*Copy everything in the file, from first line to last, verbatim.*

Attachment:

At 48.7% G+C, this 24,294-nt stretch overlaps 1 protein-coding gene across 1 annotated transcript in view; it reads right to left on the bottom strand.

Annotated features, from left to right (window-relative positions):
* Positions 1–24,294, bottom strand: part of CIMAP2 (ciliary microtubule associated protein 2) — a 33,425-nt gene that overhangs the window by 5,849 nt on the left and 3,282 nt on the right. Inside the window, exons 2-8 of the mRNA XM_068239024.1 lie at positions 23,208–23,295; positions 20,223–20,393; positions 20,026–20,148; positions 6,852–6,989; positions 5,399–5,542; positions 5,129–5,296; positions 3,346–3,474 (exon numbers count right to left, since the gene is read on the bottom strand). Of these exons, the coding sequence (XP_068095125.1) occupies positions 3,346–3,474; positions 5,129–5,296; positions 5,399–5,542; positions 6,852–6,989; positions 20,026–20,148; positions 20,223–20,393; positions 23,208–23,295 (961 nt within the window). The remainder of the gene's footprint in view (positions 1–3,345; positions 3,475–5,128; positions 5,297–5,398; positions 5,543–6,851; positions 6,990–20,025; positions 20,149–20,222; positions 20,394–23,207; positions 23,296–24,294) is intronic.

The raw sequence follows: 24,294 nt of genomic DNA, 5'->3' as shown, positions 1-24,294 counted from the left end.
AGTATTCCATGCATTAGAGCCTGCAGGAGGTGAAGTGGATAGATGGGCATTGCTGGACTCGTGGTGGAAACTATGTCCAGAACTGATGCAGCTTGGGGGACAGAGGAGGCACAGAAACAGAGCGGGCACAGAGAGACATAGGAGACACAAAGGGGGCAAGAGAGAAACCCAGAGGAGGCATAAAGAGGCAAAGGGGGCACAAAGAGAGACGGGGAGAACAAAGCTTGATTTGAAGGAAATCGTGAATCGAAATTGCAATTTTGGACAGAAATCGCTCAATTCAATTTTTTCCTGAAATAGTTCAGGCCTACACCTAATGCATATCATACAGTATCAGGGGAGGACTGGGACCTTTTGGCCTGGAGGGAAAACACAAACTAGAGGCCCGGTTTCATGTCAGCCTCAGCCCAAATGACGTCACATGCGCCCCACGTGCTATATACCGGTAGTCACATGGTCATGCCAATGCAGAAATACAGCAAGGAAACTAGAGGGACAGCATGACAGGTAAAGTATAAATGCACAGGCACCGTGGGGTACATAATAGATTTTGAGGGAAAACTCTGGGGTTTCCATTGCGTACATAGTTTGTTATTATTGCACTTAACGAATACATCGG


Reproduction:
At 48.7% G+C, this 24,294-nt stretch overlaps 1 protein-coding gene across 1 annotated transcript in view; it reads right to left on the bottom strand.

Annotated features, from left to right (window-relative positions):
* Positions 1–24,294, bottom strand: part of CIMAP2 (ciliary microtubule associated protein 2) — a 33,425-nt gene that overhangs the window by 5,849 nt on the left and 3,282 nt on the right. Inside the window, exons 2-8 of the mRNA XM_068239024.1 lie at positions 23,208–23,295; positions 20,223–20,393; positions 20,026–20,148; positions 6,852–6,989; positions 5,399–5,542; positions 5,129–5,296; positions 3,346–3,474 (exon numbers count right to left, since the gene is read on the bottom strand). Of these exons, the coding sequence (XP_068095125.1) occupies positions 3,346–3,474; positions 5,129–5,296; positions 5,399–5,542; positions 6,852–6,989; positions 20,026–20,148; positions 20,223–20,393; positions 23,208–23,295 (961 nt within the window). The remainder of the gene's footprint in view (positions 1–3,345; positions 3,475–5,128; positions 5,297–5,398; positions 5,543–6,851; positions 6,990–20,025; positions 20,149–20,222; positions 20,394–23,207; positions 23,296–24,294) is intronic.

The raw sequence follows: 24,294 nt of genomic DNA, 5'->3' as shown, positions 1-24,294 counted from the left end.
AGTATTCCATGCATTAGAGCCTGCAGGAGGTGAAGTGGATAGATGGGCATTGCTGGACTCGTGGTGGAAACTATGTCCAGAACTGATGCAGCTTGGGGGACAGAGGAGGCACAGAAACAGAGCGGGCACAGAGAGACATAGGAGACACAAAGGGGGCAAGAGAGAAACCCAGAGGAGGCATAAAGAGGCAAAGGGGGCACAAAGAGAGACGGGGAGAACAAAGCTTGATTTGAAGGAAATCGTGAATCGAAATTGCAATTTTGGACAGAAATCGCTCAATTCAATTTTTTCCTGAAATAGTTCAGGCCTACACCTAATGCATATCATACAGTATCAGGGGAGGACTGGGACCTTTTGGCCTGGAGGGAAAACACAAACTAGAGGCCCGGTTTCATGTCAGCCTCAGCCCAAATGACGTCACATGCGCCCCACGTGCTATATACCGGTAGTCACATGGTCATGCCAATGCAGAAATACAGCAAGGAAACTAGAGGGACAGCATGACAGGTAAAGTATAAATGCACAGGCACCGTGGGGTACATAATAGATTTTGAGGGAAAACTCTGGGGTTTCCATTGCGTACATAGTTTGTTATTATTGCACTTAACGAATACATCGG